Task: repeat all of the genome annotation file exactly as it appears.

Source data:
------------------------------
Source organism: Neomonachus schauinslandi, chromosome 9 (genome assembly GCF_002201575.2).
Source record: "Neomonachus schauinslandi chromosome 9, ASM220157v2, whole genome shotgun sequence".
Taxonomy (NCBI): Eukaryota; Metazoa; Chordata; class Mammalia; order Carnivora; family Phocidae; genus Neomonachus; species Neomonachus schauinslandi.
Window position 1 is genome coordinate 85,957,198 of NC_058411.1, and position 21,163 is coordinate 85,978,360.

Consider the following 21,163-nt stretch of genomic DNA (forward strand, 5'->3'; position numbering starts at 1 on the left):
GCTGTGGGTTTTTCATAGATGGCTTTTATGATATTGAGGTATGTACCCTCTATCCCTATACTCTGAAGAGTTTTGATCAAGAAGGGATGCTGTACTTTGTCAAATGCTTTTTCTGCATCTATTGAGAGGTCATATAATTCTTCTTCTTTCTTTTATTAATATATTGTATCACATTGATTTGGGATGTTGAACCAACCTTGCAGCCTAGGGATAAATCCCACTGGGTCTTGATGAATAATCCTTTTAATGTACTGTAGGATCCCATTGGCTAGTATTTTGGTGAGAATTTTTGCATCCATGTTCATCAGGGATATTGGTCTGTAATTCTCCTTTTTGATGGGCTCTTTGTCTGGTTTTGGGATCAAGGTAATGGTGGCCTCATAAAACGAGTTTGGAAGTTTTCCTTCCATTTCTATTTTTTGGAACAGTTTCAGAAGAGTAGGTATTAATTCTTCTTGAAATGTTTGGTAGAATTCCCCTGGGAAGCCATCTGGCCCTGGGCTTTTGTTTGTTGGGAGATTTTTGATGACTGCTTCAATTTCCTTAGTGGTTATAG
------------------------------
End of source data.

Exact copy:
Source organism: Neomonachus schauinslandi, chromosome 9 (genome assembly GCF_002201575.2).
Source record: "Neomonachus schauinslandi chromosome 9, ASM220157v2, whole genome shotgun sequence".
Taxonomy (NCBI): Eukaryota; Metazoa; Chordata; class Mammalia; order Carnivora; family Phocidae; genus Neomonachus; species Neomonachus schauinslandi.
Window position 1 is genome coordinate 85,957,198 of NC_058411.1, and position 21,163 is coordinate 85,978,360.

Consider the following 21,163-nt stretch of genomic DNA (forward strand, 5'->3'; position numbering starts at 1 on the left):
GCTGTGGGTTTTTCATAGATGGCTTTTATGATATTGAGGTATGTACCCTCTATCCCTATACTCTGAAGAGTTTTGATCAAGAAGGGATGCTGTACTTTGTCAAATGCTTTTTCTGCATCTATTGAGAGGTCATATAATTCTTCTTCTTTCTTTTATTAATATATTGTATCACATTGATTTGGGATGTTGAACCAACCTTGCAGCCTAGGGATAAATCCCACTGGGTCTTGATGAATAATCCTTTTAATGTACTGTAGGATCCCATTGGCTAGTATTTTGGTGAGAATTTTTGCATCCATGTTCATCAGGGATATTGGTCTGTAATTCTCCTTTTTGATGGGCTCTTTGTCTGGTTTTGGGATCAAGGTAATGGTGGCCTCATAAAACGAGTTTGGAAGTTTTCCTTCCATTTCTATTTTTTGGAACAGTTTCAGAAGAGTAGGTATTAATTCTTCTTGAAATGTTTGGTAGAATTCCCCTGGGAAGCCATCTGGCCCTGGGCTTTTGTTTGTTGGGAGATTTTTGATGACTGCTTCAATTTCCTTAGTGGTTATAG